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Chapter 3 - Women Writers and Censorship in the Early Nineteenth Century

from Part I - Gender

Published online by Cambridge University Press:  03 August 2023

David O'Shaughnessy
Affiliation:
University of Galway
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Summary

In 1824, Mary Russell Mitford’s historical tragedy, Charles the First, was banned by the new Examiner of Plays, George Colman. In 1737, William Havard’s play, King Charles I was performed at the Theatre Royal in Lincoln’s Inn Fields, just before the 1737 Licensing Act established legislative State censorship of the British theatre. There is an intriguing timeline here: in 1737 a play about Charles I ran for several months at a Theatre Royal, and was subsequently played throughout Britain for the next fifty years; in 1824 another play about Charles I was banned before it reached the stage. These events bookend the period covered by this book, and this chapter works between them to explore aspects of the cultural memory of Charles I in the English theatre, and the impact of censorship not only on Mitford’s career but also the broader question of women’s participation in the theatre in the early nineteenth century. Mitford’s playwriting career spanned the end of John Larpent’s time and the start of George Colman’s tenure as Examiner of Plays, and her experience points to the increasing constraints on women playwrights’ agency and confidence in the period.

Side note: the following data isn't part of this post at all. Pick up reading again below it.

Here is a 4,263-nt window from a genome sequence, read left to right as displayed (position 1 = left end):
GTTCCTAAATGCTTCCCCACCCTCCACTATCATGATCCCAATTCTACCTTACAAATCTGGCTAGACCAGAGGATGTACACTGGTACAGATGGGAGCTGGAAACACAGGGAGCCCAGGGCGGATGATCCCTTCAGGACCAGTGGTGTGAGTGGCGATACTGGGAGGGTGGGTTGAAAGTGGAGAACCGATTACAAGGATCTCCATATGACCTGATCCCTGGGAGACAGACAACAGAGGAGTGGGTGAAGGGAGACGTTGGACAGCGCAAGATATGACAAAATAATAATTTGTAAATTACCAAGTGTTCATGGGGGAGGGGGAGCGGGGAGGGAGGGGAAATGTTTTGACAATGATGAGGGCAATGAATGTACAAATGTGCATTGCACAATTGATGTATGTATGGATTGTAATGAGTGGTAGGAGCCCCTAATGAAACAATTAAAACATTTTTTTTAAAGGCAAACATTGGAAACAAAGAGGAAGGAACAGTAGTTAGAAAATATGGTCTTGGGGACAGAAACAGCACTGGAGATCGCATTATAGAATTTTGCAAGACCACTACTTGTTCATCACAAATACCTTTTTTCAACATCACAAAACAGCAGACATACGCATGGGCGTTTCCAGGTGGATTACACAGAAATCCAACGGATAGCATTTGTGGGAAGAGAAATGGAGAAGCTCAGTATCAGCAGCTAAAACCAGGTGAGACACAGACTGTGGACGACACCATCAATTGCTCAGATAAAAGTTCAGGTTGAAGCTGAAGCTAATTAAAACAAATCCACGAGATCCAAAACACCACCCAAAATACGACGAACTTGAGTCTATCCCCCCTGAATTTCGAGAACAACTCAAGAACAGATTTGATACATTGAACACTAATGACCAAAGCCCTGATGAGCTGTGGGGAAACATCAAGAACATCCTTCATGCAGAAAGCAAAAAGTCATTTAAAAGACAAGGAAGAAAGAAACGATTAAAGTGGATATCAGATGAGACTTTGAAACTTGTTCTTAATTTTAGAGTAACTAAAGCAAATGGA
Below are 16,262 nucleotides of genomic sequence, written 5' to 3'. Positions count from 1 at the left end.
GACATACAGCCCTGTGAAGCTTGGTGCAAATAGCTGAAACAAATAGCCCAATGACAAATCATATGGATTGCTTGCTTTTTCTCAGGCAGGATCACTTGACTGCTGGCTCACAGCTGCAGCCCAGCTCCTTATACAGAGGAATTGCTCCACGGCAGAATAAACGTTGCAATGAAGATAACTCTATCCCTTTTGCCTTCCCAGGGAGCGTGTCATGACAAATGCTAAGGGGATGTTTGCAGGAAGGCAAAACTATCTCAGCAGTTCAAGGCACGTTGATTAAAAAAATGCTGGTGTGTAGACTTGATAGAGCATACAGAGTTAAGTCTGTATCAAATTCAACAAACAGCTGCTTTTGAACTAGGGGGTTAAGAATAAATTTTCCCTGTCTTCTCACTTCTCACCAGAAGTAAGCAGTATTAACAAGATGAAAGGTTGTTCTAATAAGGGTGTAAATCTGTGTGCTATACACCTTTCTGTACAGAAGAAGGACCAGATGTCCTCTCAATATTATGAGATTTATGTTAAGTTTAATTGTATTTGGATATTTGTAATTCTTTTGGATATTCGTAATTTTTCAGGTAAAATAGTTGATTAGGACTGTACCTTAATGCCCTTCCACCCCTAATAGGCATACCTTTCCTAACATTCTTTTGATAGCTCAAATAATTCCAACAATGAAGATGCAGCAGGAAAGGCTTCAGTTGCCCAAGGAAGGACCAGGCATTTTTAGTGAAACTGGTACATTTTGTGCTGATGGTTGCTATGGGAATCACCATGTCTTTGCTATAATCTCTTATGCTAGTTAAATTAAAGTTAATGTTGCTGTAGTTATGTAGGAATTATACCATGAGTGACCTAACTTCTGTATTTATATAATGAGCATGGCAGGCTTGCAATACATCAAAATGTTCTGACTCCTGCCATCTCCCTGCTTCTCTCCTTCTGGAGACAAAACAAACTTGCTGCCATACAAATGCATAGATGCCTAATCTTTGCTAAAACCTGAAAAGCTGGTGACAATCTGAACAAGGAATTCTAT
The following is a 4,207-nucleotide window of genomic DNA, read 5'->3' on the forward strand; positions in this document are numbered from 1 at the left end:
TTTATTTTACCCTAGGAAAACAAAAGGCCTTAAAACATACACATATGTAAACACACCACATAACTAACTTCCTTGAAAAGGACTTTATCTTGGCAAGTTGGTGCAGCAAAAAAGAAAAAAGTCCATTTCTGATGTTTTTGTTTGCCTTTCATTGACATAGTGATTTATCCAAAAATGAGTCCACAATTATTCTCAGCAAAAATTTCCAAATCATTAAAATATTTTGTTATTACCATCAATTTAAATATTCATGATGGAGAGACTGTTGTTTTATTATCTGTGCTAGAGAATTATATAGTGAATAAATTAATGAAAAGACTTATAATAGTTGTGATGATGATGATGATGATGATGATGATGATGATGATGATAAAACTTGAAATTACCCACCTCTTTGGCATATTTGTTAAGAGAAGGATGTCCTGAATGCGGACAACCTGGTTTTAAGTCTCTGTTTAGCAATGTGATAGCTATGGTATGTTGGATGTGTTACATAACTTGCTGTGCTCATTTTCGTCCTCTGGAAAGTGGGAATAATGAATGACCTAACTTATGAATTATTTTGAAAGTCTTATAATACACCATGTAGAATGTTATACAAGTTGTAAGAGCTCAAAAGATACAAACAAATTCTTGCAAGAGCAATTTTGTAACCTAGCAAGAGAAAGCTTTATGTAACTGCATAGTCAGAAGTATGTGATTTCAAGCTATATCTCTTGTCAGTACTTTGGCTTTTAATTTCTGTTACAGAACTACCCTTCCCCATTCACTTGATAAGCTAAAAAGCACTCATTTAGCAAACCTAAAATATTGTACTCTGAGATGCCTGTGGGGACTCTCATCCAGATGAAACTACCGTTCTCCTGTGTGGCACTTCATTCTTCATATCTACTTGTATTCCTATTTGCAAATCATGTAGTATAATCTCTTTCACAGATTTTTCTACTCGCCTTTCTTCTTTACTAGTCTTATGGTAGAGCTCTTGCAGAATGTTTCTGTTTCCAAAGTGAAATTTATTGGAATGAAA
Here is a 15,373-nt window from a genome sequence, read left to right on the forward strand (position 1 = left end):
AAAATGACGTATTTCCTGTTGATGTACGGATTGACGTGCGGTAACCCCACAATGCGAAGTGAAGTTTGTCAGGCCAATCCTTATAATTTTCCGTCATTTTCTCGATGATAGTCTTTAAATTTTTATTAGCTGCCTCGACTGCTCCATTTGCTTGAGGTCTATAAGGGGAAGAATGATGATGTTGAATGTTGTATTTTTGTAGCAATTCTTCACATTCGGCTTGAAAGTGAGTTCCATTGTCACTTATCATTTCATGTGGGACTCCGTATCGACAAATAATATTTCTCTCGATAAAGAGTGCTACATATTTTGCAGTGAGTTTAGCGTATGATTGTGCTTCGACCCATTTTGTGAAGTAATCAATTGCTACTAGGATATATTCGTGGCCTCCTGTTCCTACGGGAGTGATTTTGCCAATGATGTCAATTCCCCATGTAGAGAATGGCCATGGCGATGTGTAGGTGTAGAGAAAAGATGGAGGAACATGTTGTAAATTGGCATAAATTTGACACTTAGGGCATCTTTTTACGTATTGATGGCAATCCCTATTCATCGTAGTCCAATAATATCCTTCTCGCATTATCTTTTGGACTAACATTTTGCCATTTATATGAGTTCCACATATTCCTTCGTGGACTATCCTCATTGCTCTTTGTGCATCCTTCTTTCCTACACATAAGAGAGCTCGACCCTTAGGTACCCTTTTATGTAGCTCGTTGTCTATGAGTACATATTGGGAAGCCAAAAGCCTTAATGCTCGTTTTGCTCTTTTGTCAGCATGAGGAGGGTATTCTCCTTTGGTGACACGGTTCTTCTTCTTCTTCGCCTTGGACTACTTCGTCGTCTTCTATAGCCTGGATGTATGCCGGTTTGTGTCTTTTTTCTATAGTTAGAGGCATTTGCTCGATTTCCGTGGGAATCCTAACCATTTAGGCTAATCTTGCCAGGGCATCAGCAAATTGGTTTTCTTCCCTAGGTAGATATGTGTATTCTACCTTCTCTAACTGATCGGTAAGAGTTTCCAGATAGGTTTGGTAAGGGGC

Type
Chapter
Information
The Censorship of Eighteenth-Century Theatre
Playhouses and Prohibition, 1737–1843
, pp. 73 - 92
Publisher: Cambridge University Press
Print publication year: 2023

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